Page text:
Even with a state-level law suit finally at an end, real estate developer Acquest has yet to find out if it will be able to turn property in the Town of Amherst into a new office park.
Acquest purchased land at 2220 Wherle Drive in 1997, but plans to develop were put on hold after it was discovered that the town had agreed to a development moratorium with the EPA in exchange for grant money to build new sewer lines in 1983. Attorney Matthew Miller of Rupp Baase Pfalzgraf Cunningham said the agreement and the restrictions were never recorded by the town.
“Anybody who was looking to purchase a parcel of property in the areas where the sewer was going to be would have no way of knowing that it was encumbered by a development moratorium,” said Miller.
The town initially tried to help Acquest gain a waiver with the EPA and the Army Corps of Engineers, but that assistance – along with the entire development plan – was ultimately terminated after a change of town leadership in 2006. Acquest alleged the move was unconstitutional and took the town to court.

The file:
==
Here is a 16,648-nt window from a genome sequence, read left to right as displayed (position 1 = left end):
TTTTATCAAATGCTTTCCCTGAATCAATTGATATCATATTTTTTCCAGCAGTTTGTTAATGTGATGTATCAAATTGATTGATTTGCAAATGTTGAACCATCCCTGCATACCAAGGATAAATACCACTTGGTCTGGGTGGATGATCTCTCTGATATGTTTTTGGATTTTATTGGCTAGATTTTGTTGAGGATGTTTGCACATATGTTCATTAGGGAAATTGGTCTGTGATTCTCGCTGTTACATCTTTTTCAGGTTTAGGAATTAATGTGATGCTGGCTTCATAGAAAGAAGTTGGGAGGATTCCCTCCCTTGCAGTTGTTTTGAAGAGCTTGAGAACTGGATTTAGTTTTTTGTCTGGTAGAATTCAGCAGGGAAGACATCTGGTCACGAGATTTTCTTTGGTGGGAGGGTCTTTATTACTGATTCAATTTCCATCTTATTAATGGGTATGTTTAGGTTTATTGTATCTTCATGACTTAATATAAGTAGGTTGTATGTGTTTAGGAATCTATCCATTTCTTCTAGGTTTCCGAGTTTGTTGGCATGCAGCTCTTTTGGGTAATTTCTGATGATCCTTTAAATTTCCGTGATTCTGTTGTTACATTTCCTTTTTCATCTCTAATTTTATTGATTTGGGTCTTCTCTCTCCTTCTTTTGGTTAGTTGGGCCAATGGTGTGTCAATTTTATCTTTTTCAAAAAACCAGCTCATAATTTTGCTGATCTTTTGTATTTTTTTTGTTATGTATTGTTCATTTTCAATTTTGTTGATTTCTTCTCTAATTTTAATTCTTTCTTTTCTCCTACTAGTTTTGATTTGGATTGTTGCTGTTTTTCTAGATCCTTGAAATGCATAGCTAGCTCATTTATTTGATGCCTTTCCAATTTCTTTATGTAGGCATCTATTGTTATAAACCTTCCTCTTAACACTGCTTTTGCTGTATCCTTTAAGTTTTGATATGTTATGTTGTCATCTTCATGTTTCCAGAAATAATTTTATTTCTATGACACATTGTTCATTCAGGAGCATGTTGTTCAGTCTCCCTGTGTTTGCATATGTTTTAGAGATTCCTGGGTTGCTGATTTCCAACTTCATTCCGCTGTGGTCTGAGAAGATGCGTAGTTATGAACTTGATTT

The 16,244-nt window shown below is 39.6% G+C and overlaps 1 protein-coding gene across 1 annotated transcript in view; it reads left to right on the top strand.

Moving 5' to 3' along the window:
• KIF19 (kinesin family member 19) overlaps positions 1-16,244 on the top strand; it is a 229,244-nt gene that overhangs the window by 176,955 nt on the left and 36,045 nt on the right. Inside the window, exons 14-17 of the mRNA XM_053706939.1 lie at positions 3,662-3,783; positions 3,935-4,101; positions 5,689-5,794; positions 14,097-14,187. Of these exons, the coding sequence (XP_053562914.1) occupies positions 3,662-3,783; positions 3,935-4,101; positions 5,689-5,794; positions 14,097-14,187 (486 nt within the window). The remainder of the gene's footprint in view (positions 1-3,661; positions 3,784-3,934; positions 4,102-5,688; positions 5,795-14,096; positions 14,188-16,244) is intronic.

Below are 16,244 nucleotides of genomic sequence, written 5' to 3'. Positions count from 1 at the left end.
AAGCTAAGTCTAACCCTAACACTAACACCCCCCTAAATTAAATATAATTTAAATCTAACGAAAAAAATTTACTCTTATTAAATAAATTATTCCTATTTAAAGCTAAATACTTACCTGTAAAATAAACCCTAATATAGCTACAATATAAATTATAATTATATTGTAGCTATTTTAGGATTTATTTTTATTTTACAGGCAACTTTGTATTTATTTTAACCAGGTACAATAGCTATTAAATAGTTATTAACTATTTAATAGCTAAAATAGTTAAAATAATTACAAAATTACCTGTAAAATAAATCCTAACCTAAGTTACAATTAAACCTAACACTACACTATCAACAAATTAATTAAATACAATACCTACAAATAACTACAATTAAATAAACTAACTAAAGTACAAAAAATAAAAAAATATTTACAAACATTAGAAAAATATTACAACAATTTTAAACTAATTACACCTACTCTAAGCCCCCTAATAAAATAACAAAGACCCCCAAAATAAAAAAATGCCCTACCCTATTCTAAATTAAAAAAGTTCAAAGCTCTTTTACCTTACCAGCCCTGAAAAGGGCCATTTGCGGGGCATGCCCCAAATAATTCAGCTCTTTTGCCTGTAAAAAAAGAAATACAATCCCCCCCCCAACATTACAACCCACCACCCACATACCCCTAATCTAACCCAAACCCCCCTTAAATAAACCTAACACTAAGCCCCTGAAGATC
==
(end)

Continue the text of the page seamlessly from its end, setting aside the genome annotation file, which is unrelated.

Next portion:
In the course of years of litigation, a 2013 jury awarded Acquest more than $3 million. The Town of Amherst appealed the decision, first to the Appellate Division of the Supreme Court in Rochester, and then to the State Court of Appeals. The first appeal was successfully defended by Acquest, and the latter was dismissed by the court without review.
“What the high court has now said is essentially, ‘This case is over. Town of Amherst, you’ve exhausted essentially all your appeals, barring some miraculous effort to convince the Supreme Court of the United States to take on this case,’” said Miller.
Acquest can now enforce collection of $3.94 million in damages from the town.
“I’m glad that after almost two decades of time fighting this issue with the Town of Amherst, and the Town of Amherst never having really recognizing what it did here, that it can finally get a little bit of justice and hopefully put this in his rear view once and for all,” said Miller.
As for the property, it still remains untouched.
“Unfortunately the town has never withdrew its resolution that it passed, prohibiting the development and terminating our client’s project,” said Miller. “So there is still a development moratorium in place.”
Whether or not Acquest plans to try and move forward with the development remains to be seen. Miller said ideas for the site are still percolating.